Exercise as Effective as Surgery for Meniscal Tears

Marcia Frellick

July 21, 2016

Exercise is as effective as knee surgery for middle-aged patients with degenerative meniscal tears, according to a study published July 20 in the BMJ.

Nina Jullum Kise, MD, from the Department of Orthopedic Surgery, Martina Hansens Hospital, Sandvika, Norway, and colleagues conducted a randomized controlled trial that included 140 adults, average age 49.5 years, with degenerative medial meniscal tear verified by magnetic resonance imaging. Only 4% of the patients showed definitive radiographic evidence of osteoarthritis.

Half the patients received a supervised 12-week exercise program (two to three sessions each week), and half received arthroscopic surgery followed by daily at-home exercises.

The researchers tested thigh muscle strength at 3 and 12 months and recorded patient-reported knee function at 2 years.

The authors found no differences at 2 years between the groups in knee function (0.9 points; 95% confidence interval, −4.3 to 6.1 points; P = .72) and found greater muscle strength in the exercise group at 3 months (P ≤ .04) and 12 months (P < .03).

Those in the exercise group also reported significantly fewer symptoms such as mechanical problems, swelling, and decreased range of motion.

Nineteen percent of the participants crossed over from the exercise group to the surgery group during the 2-year follow-up, with no additional benefit.

"Our results should encourage clinicians and middle aged patients with degenerative meniscal tear and no definitive radiographic evidence of osteoarthritis to consider supervised exercise therapy as a treatment option," the authors write.

2 Million Surgeries a Year

Every year, about 2 million people worldwide undergo knee arthroscopy, but compiled evidence suggests the surgery offers little benefit for most patients.

Previous studies have used insufficient exercise programs, the authors say, and have found only a slight benefit during a short period.

"In a recent meta-analysis, the authors concluded that a small but inconsequential benefit is seen from treatment interventions that involve arthroscopy," the authors write. "This small effect is of short duration and absent one year after surgery. Only one in five randomised controlled trials found greater pain relief one year after partial meniscectomy compared with non-surgical treatment."

Those results, added to the newly reported data from Dr Kise and colleagues, raise the question of why the surgery continues to be so widely performed when the evidence of benefit is not there.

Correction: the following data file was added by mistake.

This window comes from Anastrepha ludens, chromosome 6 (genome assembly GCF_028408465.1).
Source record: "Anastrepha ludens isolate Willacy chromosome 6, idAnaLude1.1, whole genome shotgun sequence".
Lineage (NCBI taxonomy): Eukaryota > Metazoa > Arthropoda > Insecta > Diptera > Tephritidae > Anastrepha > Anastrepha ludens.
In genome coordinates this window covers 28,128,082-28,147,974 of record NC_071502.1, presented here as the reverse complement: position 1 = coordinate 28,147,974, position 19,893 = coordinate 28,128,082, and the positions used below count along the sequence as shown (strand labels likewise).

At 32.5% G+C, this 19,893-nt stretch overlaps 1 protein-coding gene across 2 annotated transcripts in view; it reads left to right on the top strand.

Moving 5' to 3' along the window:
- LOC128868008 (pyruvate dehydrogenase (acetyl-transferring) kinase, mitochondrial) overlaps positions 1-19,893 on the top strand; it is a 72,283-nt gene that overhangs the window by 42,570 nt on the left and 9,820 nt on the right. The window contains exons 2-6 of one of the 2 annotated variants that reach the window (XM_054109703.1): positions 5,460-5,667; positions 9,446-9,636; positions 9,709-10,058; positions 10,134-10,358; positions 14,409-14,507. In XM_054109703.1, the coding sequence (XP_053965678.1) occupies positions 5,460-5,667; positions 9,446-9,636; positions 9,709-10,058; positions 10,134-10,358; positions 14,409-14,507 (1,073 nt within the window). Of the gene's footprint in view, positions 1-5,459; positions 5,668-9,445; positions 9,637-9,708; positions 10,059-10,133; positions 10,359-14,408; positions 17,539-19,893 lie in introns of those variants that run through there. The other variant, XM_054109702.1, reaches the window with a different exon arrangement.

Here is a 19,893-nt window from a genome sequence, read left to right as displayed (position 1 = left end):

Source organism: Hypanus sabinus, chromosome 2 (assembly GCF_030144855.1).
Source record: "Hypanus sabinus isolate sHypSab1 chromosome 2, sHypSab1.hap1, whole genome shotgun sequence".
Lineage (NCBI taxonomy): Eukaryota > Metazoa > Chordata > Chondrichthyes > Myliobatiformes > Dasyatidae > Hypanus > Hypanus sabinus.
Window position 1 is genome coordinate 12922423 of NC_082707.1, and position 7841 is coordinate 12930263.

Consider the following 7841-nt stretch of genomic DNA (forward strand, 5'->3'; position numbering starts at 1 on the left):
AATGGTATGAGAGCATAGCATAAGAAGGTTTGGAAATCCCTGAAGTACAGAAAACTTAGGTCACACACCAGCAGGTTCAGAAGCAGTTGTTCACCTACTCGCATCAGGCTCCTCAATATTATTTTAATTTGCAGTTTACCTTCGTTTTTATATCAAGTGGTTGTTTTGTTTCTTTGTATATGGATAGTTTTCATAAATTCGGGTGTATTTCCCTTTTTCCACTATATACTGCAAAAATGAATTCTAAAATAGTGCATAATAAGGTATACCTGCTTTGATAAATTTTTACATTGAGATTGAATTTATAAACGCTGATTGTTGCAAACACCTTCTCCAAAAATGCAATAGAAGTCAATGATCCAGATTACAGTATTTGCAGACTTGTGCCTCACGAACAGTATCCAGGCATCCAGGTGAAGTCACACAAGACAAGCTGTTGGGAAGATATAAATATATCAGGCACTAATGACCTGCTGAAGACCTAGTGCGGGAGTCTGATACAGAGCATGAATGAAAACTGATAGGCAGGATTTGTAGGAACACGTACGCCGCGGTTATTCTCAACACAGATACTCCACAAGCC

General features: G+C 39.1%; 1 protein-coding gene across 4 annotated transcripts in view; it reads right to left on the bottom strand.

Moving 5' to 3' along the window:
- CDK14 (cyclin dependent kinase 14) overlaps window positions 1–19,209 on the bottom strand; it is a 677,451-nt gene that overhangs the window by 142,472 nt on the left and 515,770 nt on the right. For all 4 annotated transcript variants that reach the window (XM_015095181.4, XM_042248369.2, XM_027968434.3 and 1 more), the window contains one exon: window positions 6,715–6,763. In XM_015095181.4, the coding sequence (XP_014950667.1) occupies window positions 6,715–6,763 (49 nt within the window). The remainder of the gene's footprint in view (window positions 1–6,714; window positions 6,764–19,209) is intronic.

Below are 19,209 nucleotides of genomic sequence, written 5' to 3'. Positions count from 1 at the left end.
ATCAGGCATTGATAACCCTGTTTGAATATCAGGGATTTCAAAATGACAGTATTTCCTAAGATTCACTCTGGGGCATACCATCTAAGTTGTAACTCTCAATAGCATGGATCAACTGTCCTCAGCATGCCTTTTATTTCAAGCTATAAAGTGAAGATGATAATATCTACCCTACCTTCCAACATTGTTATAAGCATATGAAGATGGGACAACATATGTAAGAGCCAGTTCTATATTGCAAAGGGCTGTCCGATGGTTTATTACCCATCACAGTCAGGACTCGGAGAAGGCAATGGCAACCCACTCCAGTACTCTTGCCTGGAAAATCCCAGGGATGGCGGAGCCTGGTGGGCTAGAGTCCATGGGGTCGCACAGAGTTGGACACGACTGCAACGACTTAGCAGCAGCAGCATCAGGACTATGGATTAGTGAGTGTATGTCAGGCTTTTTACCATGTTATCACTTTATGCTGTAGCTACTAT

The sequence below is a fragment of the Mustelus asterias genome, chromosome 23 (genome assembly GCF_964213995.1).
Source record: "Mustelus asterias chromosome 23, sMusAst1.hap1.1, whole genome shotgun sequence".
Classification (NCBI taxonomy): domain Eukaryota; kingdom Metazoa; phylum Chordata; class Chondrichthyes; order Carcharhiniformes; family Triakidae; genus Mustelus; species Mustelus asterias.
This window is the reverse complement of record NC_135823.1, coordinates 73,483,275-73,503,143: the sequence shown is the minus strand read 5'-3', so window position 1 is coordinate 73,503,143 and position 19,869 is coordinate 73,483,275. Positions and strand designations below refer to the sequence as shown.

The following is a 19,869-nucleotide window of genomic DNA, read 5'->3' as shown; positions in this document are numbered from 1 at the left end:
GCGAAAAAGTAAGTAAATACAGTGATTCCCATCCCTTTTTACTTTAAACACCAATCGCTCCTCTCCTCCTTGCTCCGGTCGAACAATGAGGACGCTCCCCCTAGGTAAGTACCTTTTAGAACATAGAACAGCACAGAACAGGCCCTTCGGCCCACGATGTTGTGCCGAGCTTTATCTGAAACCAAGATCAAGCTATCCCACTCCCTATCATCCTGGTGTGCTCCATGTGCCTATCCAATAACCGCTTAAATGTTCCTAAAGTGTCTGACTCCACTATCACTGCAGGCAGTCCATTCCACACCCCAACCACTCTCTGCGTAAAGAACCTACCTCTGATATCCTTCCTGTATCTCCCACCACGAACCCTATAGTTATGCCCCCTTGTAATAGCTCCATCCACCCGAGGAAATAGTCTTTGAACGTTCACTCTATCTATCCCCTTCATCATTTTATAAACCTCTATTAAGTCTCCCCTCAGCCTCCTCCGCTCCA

In an accompanying editorial, Teppo L. N. Järvinen, MD, PhD, professor in the Department of Orthopaedics and Traumatology, University of Helsinki, and Helsinki University Central Hospital in Finland, and Gordon H. Guyatt, MD, distinguished professor in the Department of Clinical Epidemiology and Biostatistics, McMaster University in Hamilton, Ontario, Canada, say: "Essentially, good evidence has been widely ignored."

They point to a series of rigorous trials, summarized in two recent systematic reviews and meta-analyses, that conclude that arthroscopic knee surgery offers little benefit for most patients with knee pain: the analysis cited by Dr Kise and colleagues and another from 2014.

Surgeons Would Argue Trials Are Not Real Life

They acknowledge that orthopedic surgeons would disagree the surgeries are unnecessary and that surgeons would argue that trials do not reflect the real world, but Dr Järvinen and Dr Guyatt remain unconvinced.

"We are at the point where any careful scrutiny, by, for instance, public health administrators or officials of an insurance company, would conclude that the estimated two million arthroscopic partial meniscectomies undertaken globally each year at a cost of several billion US dollars is potentially nothing but medical waste," they write.

The most common serious adverse event with arthroscopic knee surgery is deep vein thrombosis, with 4.13 events per 1000 procedures (95% confidence interval, 1.78 - 9.60 events per 1000 procedures), Dr Kise and colleagues note. However, no serious adverse events occurred in either treatment group in the current study.

The authors note that one limitation of the trial was the lack of a sham surgery control.

This study was funded by Sophies Minde Ortopedi AS, the Swedish Rheumatism Association, the Swedish Scientific Council, the Region of Southern Denmark, the Danish Rheumatism Association, and the Health Region of South-East Norway. The authors and editorialists have disclosed no relevant financial relationships.

BMJ. 2016;354:i3740. Article full text, Editorial full text

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